Bible Verse Explanations and Resources


Psalms 35:5

King James Version (KJV)
Adam Clarke
Bible Commentary

Let the angel of the Lord chase them - By angel we may either understand one of those spirits, whether good or bad, commonly thus denominated, or any thing used by God himself as the instrument of their confusion.

Albert Barnes
Notes on the Whole Bible

Let them be as chaff before the wind - As chaff is driven away in winnowing grain. See the notes at Psalm 1:4.

And let the angel of the Lord chase them - Drive them away, or scatter them. Angels are often represented in the Scriptures as agents employed by God in bringing punishment on wicked people. See 2 Kings 19:35; Isaiah 37:36; 1 Chronicles 21:12, 1 Chronicles 21:30; 2 Samuel 24:16.

Matthew Henry
Concise Bible Commentary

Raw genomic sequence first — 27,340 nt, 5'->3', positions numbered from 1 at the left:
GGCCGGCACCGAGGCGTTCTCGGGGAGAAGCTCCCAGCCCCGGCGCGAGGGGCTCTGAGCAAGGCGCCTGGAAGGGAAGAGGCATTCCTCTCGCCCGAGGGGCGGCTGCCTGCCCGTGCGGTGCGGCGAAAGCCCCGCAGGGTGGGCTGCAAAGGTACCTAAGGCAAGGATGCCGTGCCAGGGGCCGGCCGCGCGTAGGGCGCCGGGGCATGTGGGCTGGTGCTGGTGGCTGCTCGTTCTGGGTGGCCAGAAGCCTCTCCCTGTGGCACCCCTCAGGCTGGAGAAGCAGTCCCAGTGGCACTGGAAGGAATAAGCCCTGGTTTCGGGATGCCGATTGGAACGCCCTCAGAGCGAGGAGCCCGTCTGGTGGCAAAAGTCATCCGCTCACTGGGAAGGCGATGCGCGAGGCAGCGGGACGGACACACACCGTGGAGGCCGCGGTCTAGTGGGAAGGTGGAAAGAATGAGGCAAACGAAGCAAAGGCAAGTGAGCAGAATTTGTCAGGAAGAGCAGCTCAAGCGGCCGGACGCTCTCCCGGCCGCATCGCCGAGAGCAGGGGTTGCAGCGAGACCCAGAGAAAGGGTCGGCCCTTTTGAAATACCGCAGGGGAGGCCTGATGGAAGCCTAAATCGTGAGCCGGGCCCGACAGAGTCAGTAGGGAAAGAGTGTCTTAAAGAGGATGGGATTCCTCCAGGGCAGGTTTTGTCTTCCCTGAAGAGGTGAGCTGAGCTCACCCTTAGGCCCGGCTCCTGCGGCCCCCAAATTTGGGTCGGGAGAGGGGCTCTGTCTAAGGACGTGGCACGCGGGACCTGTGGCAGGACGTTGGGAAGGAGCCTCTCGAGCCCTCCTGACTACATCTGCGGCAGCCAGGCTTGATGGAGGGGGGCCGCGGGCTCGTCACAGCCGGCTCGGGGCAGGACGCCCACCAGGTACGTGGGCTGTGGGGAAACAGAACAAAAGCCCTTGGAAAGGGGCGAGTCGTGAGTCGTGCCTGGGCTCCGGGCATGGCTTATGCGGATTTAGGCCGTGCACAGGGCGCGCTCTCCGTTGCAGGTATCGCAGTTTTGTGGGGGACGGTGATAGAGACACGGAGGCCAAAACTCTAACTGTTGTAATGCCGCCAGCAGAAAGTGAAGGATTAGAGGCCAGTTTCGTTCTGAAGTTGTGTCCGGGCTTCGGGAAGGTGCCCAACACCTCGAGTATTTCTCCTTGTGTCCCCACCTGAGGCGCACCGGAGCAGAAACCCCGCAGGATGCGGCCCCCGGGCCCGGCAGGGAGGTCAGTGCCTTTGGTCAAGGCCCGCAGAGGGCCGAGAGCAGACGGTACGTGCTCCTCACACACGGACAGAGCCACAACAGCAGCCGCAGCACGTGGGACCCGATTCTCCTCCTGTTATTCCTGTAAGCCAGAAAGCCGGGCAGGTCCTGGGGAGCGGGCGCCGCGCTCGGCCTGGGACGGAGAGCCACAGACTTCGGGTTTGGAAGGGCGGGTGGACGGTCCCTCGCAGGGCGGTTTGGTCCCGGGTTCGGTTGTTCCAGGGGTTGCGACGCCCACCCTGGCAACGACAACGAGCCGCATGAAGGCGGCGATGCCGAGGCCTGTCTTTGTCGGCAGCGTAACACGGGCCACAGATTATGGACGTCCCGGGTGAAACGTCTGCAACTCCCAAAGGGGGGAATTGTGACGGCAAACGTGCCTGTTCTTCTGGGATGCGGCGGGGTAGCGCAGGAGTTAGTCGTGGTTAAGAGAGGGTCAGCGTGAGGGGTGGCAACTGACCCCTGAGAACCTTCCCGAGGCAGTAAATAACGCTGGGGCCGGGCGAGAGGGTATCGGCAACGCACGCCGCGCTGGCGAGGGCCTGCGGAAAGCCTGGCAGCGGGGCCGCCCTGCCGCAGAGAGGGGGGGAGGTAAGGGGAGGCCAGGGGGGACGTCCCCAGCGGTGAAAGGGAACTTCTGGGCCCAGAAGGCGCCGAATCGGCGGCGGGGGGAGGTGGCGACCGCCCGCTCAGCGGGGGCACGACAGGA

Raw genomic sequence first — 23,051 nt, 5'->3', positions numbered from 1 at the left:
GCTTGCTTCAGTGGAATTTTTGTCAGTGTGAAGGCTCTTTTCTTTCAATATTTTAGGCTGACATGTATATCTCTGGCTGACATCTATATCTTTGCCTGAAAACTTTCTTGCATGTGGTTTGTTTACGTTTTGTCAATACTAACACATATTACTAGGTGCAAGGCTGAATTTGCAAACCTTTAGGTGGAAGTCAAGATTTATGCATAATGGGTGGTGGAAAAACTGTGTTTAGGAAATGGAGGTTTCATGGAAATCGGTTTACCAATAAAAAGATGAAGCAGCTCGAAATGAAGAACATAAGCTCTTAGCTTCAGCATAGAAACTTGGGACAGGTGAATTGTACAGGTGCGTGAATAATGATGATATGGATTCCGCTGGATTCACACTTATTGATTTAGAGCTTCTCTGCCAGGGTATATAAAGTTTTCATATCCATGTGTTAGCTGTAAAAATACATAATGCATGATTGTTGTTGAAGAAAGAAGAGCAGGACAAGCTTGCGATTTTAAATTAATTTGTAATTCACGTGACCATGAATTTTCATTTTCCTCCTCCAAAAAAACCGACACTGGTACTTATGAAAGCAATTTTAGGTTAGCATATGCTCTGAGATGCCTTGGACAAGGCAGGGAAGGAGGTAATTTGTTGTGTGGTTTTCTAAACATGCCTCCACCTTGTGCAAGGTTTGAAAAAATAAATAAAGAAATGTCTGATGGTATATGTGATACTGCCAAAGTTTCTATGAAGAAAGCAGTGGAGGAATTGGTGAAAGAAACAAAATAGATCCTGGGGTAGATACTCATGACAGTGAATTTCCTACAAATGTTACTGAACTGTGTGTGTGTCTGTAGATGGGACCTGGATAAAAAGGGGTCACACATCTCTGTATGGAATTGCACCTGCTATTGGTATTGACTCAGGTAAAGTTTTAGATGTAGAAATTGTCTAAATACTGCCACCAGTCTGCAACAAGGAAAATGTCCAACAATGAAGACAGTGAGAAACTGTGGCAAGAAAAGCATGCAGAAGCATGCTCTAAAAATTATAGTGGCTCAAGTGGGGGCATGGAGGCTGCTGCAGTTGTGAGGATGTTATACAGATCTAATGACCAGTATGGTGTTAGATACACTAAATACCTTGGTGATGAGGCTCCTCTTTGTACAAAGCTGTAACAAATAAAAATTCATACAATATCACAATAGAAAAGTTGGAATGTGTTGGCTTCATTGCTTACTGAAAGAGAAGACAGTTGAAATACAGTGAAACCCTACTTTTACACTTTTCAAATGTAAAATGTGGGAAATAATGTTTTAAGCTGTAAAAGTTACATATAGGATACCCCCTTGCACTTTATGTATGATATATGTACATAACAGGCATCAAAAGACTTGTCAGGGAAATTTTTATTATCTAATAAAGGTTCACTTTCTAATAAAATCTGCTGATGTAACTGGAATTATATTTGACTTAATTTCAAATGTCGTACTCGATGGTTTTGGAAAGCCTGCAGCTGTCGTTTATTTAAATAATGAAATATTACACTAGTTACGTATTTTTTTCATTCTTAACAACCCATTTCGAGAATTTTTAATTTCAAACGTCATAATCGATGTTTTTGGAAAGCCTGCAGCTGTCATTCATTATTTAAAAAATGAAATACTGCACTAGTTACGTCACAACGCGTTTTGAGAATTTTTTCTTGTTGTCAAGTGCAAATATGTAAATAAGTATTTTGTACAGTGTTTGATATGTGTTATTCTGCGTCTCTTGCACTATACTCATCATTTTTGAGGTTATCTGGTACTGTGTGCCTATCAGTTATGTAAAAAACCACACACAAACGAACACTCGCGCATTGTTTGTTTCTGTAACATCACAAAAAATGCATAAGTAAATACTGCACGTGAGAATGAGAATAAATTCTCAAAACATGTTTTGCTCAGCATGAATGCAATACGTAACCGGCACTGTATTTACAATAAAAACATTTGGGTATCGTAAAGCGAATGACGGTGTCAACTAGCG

It is no new thing for the most righteous men, and the most righteous cause, to meet with enemies. This is a fruit of the old enmity in the seed of the serpent against the Seed of the woman. David in his afflictions, Christ in his sufferings, the church under persecution, and the Christian in the hour temptation, all beseech the Almighty to appear in their behalf, and to vindicate their cause. We are apt to justify uneasiness at the injuries men do us, by our never having given them cause to use us so ill; but this should make us easy, for then we may the more expect that God will plead our cause. David prayed to God to manifest himself in his trial. Let me have inward comfort under all outward troubles, to support my soul. If God, by his Spirit, witness to our spirits that he is our salvation, we need desire no more to make us happy. If God is our Friend, no matter who is our enemy. By the Spirit of prophecy, David foretells the just judgments of God that would come upon his enemies for their great wickedness. These are predictions, they look forward, and show the doom of the enemies of Christ and his kingdom. We must not desire or pray for the ruin of any enemies, except our lusts and the evil spirits that would compass our destruction. A traveller benighted in a bad road, is an expressive emblem of a sinner walking in the slippery and dangerous ways of temptation. But David having committed his cause to God, did not doubt of his own deliverance. The bones are the strongest parts of the body. The psalmist here proposes to serve and glorify God with all his strength. If such language may be applied to outward salvation, how much more will it apply to heavenly things in Christ Jesus!